Which of the following top-level domains is generally used by internet service providers
Running a successful business today requires establishing a successful online presence that expands your business beyond the brick and mortar store.
More and more shoppers are looking online to fulfill all of their needs, and if your business isn’t there, you could be missing out on revenue and repeat customers. Simply registering a domain name is no guarantee of success. It helps to instead understand website domain names are, how they work, the different types of domain names available, and how this technology plays into your decision of selecting that perfect domain name.
Let’s begin with the question, “What is a top-level domain?”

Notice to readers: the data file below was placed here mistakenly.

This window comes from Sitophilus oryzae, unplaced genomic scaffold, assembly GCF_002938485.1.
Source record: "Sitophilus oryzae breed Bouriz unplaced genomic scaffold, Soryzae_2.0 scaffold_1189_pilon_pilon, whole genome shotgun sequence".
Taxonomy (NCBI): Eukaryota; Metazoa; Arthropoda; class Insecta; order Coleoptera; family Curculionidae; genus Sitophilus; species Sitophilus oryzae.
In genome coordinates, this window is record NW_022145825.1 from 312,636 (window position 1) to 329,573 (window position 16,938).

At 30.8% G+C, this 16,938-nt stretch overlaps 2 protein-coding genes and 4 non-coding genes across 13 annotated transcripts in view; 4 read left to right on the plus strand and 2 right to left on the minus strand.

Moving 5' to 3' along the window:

Online success starts with a great domain; get yours today at Domain.com.
The early days of computers
To understand Top-Level Domains (TLDs), you first need to know how domains function with IP addresses. Think of it like this: every device that connects to the web has an IP address, or a unique electronic signature that distinguishes one device from another. A domain name is the specific text entered after the protocol sign (http://) of a web address. For example, in http://google.com/search/, the domain name is “Google.”
While you’re probably familiar with more prominent domain names, many don’t realize that those names denote the website’s IP address. In fact, each device that connects to the web has an IP signature. When computers were first created, computer scientists invented an ingenious method of communication using numerical strings of 32-bit or 128-bit digits, known as Internet Protocol (IP) addresses. These IP addresses served two purposes:
- Network or host identification.
- Computer terminal location.